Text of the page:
Older generation had it much worse
PRIME Minister Theresa May recently announced an end to austerity, but what exactly is the modern-day interpretation of austerity?
My father was born in 1900 and my mother in 1906, like many of their generation they lived through two world wars.
My father died in 1948 after suffering what we now call post-traumatic stress disorder (PTSD), leaving my mother to bring up eight out of 12 children by herself (the four oldest children were either working or married).
I remember well the stories she used to tell us about the hard times she endured feeding, clothing and keeping a roof over our heads and having to rely on rations until the early 1950s.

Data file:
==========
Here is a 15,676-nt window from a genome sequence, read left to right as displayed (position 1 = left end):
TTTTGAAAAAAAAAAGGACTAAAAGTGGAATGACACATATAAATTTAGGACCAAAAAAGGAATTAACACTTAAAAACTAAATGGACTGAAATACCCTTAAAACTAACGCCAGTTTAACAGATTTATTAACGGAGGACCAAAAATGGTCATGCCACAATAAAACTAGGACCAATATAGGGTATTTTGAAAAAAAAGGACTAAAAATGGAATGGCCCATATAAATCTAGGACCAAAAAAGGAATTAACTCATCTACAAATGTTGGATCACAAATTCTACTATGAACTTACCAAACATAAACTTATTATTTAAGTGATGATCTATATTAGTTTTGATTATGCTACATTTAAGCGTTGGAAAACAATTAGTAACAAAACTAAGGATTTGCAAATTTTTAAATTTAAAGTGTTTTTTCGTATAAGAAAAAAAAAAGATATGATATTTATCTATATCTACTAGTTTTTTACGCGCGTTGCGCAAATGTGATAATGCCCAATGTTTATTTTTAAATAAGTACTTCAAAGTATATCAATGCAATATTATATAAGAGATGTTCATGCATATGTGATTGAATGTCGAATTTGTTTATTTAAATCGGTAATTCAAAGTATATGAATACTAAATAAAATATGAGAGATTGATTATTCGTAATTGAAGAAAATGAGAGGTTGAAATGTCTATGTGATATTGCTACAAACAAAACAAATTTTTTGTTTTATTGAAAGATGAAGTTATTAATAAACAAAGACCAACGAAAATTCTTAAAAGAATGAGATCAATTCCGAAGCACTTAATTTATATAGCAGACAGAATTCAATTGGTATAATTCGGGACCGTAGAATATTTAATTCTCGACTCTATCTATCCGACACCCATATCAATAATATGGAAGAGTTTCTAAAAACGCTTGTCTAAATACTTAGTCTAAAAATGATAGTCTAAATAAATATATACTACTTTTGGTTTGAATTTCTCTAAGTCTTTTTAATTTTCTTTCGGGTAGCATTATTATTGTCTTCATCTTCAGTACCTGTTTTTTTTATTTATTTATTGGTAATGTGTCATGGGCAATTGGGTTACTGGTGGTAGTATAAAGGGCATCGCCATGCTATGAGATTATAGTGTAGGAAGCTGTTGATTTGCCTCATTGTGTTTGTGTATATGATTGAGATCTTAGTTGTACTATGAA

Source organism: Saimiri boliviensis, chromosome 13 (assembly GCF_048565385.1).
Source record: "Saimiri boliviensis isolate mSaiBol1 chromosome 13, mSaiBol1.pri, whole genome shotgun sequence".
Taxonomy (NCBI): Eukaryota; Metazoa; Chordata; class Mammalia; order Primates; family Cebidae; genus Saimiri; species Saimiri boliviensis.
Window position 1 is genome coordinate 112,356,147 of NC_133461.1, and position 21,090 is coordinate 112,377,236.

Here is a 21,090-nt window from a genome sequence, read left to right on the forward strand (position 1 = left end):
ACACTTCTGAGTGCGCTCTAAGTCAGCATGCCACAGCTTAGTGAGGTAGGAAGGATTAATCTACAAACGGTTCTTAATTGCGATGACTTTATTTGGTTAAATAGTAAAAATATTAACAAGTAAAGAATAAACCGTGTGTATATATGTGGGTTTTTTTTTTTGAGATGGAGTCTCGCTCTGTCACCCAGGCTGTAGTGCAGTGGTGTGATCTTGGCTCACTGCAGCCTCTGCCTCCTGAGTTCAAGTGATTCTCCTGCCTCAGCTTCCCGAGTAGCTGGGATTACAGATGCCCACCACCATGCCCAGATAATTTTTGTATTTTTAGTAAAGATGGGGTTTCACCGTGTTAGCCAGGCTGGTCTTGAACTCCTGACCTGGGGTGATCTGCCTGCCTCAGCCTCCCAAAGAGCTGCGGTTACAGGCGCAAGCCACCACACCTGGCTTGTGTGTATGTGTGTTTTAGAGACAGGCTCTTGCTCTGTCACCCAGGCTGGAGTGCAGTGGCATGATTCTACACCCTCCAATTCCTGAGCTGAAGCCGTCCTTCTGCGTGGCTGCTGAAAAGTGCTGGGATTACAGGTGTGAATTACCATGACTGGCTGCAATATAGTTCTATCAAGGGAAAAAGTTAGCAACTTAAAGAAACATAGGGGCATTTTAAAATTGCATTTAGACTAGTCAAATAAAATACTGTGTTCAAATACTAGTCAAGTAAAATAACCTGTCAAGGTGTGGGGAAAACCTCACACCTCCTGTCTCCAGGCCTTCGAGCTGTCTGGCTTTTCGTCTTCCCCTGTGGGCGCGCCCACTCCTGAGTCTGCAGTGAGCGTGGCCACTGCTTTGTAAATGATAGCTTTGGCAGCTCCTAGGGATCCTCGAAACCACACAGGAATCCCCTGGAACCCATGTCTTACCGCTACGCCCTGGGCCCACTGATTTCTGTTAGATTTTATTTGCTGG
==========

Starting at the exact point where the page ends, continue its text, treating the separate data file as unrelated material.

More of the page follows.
This was austerity. Not having enough money to buy a packet of fags, bottle of wine or the latest mobile phone is NOT austerity.
I am fully aware that many people depend on food banks, however in my parents’ day there were no food banks as we know them today, no benefits like child credit or housing benefits.
All they had was an occasional means-tested Red Cross parcel of food and some clothing for the children.
Since the destruction of British industry at the hands of the trade unions in the 1970s, governments have made a bad situation worse by making people better off on benefits than at work.
We are now faced with a situation where the population is growing faster than housing, health services and employment and infrastructure can cope with, due in part to mass migration with more people coming to live here every year.
This has brought about a new kind of Austerity, not caused by wars but by poor government decisions and greedy politicians.
I expect it will take many years to put things right, I just hope and pray that whatever government is elected to serve and protect the British people, they live up to their election promises. ALAN PIPER